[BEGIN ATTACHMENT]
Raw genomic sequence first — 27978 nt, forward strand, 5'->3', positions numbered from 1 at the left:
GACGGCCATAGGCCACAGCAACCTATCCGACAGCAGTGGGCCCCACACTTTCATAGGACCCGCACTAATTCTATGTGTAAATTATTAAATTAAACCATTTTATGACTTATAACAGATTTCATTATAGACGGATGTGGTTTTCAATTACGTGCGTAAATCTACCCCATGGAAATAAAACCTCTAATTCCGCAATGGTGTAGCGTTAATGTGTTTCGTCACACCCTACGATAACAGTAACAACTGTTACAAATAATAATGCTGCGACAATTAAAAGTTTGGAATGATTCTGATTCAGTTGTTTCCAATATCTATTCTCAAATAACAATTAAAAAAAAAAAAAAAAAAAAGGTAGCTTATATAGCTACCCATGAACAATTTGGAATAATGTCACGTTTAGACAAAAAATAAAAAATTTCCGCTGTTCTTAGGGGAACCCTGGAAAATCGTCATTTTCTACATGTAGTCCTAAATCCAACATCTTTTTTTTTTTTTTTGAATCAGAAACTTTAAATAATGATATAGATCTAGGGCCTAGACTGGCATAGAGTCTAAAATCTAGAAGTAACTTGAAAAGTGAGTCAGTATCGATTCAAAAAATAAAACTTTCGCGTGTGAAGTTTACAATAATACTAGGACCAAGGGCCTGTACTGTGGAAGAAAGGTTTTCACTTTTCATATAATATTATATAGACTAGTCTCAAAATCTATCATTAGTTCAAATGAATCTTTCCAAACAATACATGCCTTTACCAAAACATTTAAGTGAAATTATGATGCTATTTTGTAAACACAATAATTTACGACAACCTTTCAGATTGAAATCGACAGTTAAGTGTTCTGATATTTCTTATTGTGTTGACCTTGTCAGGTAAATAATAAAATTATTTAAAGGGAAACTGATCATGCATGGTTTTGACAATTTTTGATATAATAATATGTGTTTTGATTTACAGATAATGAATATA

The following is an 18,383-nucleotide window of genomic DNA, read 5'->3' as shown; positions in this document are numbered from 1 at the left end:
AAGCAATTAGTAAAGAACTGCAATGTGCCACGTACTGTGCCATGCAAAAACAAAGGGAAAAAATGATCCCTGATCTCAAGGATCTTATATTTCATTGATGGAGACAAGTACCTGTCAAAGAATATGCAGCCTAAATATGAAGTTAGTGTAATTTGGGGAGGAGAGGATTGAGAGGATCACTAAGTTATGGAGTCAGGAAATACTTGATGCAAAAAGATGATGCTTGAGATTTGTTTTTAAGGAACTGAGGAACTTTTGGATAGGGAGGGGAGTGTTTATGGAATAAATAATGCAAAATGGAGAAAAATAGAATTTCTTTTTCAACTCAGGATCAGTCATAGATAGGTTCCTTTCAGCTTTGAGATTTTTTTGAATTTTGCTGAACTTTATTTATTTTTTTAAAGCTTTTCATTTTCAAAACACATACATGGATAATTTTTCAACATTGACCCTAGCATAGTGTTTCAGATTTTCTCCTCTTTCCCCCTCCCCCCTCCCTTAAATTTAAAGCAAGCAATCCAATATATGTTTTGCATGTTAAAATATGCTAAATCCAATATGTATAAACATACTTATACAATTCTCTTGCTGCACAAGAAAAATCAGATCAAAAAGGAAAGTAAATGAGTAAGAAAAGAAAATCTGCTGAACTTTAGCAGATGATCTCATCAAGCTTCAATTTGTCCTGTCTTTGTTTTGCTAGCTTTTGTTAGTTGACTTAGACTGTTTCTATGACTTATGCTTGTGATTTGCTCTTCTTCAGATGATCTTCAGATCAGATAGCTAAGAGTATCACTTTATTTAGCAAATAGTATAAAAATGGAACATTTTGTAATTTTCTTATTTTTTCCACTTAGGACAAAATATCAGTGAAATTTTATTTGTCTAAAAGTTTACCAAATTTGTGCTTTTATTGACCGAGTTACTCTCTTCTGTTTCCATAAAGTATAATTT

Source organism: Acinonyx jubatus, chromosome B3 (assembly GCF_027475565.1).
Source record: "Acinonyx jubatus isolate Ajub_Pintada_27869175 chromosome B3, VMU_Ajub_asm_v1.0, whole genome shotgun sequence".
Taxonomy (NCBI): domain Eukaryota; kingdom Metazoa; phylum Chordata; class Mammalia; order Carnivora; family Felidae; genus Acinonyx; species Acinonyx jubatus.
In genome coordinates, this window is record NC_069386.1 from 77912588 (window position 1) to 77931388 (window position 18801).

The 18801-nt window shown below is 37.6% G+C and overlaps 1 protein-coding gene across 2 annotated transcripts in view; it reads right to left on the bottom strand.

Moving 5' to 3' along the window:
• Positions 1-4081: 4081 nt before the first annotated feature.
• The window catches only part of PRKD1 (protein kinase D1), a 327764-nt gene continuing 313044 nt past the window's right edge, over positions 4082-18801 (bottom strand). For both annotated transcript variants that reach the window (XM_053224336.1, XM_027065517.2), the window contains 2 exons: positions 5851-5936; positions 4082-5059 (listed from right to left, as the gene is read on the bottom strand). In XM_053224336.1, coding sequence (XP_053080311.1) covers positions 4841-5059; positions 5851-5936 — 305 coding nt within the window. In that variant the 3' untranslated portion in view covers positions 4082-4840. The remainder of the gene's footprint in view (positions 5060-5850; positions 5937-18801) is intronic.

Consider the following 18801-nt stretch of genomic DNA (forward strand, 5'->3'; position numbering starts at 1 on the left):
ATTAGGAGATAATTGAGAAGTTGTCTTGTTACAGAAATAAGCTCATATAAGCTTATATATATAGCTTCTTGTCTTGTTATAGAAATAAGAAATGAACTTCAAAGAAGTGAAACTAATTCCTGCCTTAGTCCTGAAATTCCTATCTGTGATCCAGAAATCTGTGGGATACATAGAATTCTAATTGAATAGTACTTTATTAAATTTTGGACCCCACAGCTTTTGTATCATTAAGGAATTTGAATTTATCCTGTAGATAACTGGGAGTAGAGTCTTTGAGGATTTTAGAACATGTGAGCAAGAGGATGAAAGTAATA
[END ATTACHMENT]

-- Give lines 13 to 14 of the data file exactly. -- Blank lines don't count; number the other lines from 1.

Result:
Consider the following 18801-nt stretch of genomic DNA (forward strand, 5'->3'; position numbering starts at 1 on the left):
ATTAGGAGATAATTGAGAAGTTGTCTTGTTACAGAAATAAGCTCATATAAGCTTATATATATAGCTTCTTGTCTTGTTATAGAAATAAGAAATGAACTTCAAAGAAGTGAAACTAATTCCTGCCTTAGTCCTGAAATTCCTATCTGTGATCCAGAAATCTGTGGGATACATAGAATTCTAATTGAATAGTACTTTATTAAATTTTGGACCCCACAGCTTTTGTATCATTAAGGAATTTGAATTTATCCTGTAGATAACTGGGAGTAGAGTCTTTGAGGATTTTAGAACATGTGAGCAAGAGGATGAAAGTAATA